Nagpur: The bunch of “Road Kings or Queens” (stray cattle) enjoying their reign on streets should be thankful to the double standards of NMC Administration in dealing with the menace. The NMC babus declare from roof tops that they would “capture” the stray cattle and initiate stern action against their owners and increase the fine manifold. But the reality tells a different tale. Nothing is being done to curb the menace and the situation remains as it is, the dreadful.
With the onset of monsoon, hordes and hordes of cows and bulls squatting in the middle of roads is common scenario across the city. A fact came to the fore that the owners deliberately set them free to roam on streets so that the cattle feed on their own at public expense. But in the midst of this scenario is the serious threat that stray cattle on road is posing for traffic.
“Is this a part of Smart City plan? If this is the well-planned strategy of NMC babus, cattle owners and City Fathers, then Nagpur would certainly become a Smart City of their liking,” said a hassled citizen.
Notably, those boosting their finances with the help of cattle display a kind of great unity whenever the authorities initiate action against the stray cattle.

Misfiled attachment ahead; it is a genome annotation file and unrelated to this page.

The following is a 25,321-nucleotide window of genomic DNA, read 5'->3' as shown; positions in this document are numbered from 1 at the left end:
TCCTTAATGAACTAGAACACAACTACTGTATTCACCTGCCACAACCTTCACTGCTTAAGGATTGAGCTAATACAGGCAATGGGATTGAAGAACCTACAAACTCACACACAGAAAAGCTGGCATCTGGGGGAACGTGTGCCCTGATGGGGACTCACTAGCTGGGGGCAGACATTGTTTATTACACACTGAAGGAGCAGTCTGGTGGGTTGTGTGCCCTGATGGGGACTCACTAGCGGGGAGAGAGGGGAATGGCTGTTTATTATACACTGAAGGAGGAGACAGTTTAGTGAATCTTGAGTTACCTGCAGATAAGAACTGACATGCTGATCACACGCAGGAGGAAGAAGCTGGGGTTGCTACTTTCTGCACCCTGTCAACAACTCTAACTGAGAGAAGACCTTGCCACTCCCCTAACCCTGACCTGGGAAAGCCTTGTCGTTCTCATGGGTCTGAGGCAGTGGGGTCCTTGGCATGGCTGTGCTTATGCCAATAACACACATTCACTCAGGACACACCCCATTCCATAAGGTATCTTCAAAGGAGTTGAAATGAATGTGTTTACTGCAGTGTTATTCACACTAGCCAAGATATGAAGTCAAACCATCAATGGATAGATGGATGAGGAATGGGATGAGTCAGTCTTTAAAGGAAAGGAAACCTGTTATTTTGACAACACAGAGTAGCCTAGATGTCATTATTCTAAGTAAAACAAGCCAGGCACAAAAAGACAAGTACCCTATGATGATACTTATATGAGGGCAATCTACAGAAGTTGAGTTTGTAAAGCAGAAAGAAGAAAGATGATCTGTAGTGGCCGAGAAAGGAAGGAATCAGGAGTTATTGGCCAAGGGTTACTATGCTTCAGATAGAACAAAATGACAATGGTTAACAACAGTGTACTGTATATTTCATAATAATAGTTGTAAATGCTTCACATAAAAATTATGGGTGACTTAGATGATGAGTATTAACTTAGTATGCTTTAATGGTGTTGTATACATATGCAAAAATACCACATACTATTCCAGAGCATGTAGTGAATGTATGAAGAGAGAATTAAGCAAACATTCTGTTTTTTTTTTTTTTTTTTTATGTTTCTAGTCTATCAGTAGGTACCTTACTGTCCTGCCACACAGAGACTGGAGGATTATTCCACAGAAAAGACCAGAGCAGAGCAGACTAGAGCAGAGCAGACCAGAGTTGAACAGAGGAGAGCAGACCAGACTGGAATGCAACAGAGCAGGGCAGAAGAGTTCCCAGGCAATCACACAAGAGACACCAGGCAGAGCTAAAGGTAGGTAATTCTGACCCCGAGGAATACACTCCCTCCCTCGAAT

Giving a new twist to the nagging problem, the ruling dispensation and “Khaki” and “Khadi” men play their role in aggravating the menace. The Chairman of Standing Committee Sudhir Raut directed the concerned NMC Department to get rid of stray cattle squatting on roads immediately and take stern action against the owners. But the diktat of Raut did not go well down with the ruling as well as other Corporators. These Corporators “suggested” only capturing of stray cattle and set them free without any kind of fine. The “line of thinking” was keeping voters in mind in the election year. The meager amount of fine and sparing the owners has aggravated the menace no end.
. “I would be surprised if I don’t see a cow on Indian roads,” says astrologer Prabodh Vekhende. “Undoubtedly, cow is considered holy and even those walking past it would salute a cow,” he says. “But nowhere do the scriptures say that it should not be slaughtered. Who will worship the cow and who will slaughter are issues which are peculiar to people of different casts and creeds and so are personal in nature.”
In sum, the menace could only be curbed if the fine is increased tenfold and the owners are punished severely. The Nagpur Municipal Corporation (NMC) hiked the fine for stray cattle owners in July but the problem seem to have worsened as the civic body’s veterinary department is yet to implement the revised penalty. After failing to curb stray cattle menace, the health department had proposed a massive penalty hike and submitted a proposal before the Standing Committee in May this year.
According to the proposal, the fine for stray cattle was to be hiked from Rs 550 to Rs 5,500. The standing panel cleared the proposal in its meeting held on July 15 but the penalty was hiked to Rs 1,100.